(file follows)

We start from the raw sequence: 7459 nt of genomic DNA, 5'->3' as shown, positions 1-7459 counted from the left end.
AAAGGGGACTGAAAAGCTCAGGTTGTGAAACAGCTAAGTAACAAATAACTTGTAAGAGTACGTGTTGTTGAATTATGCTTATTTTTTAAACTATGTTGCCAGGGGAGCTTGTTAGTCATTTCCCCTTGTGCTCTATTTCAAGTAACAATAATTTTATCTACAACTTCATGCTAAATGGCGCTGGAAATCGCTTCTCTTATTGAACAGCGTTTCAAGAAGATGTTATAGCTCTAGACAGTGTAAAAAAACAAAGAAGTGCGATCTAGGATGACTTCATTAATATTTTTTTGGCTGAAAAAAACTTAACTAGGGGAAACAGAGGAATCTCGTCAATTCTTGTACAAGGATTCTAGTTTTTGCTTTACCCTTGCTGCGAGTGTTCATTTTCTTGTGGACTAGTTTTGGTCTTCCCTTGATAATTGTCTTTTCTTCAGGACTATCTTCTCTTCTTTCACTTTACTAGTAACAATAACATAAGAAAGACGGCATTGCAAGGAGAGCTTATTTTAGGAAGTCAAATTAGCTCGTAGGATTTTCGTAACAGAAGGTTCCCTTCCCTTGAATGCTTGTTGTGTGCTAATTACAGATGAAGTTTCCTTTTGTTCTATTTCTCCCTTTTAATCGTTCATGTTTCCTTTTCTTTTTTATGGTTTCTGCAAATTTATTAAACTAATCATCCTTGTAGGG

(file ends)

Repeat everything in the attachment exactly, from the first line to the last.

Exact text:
We start from the raw sequence: 7459 nt of genomic DNA, 5'->3' as shown, positions 1-7459 counted from the left end.
AAAGGGGACTGAAAAGCTCAGGTTGTGAAACAGCTAAGTAACAAATAACTTGTAAGAGTACGTGTTGTTGAATTATGCTTATTTTTTAAACTATGTTGCCAGGGGAGCTTGTTAGTCATTTCCCCTTGTGCTCTATTTCAAGTAACAATAATTTTATCTACAACTTCATGCTAAATGGCGCTGGAAATCGCTTCTCTTATTGAACAGCGTTTCAAGAAGATGTTATAGCTCTAGACAGTGTAAAAAAACAAAGAAGTGCGATCTAGGATGACTTCATTAATATTTTTTTGGCTGAAAAAAACTTAACTAGGGGAAACAGAGGAATCTCGTCAATTCTTGTACAAGGATTCTAGTTTTTGCTTTACCCTTGCTGCGAGTGTTCATTTTCTTGTGGACTAGTTTTGGTCTTCCCTTGATAATTGTCTTTTCTTCAGGACTATCTTCTCTTCTTTCACTTTACTAGTAACAATAACATAAGAAAGACGGCATTGCAAGGAGAGCTTATTTTAGGAAGTCAAATTAGCTCGTAGGATTTTCGTAACAGAAGGTTCCCTTCCCTTGAATGCTTGTTGTGTGCTAATTACAGATGAAGTTTCCTTTTGTTCTATTTCTCCCTTTTAATCGTTCATGTTTCCTTTTCTTTTTTATGGTTTCTGCAAATTTATTAAACTAATCATCCTTGTAGGG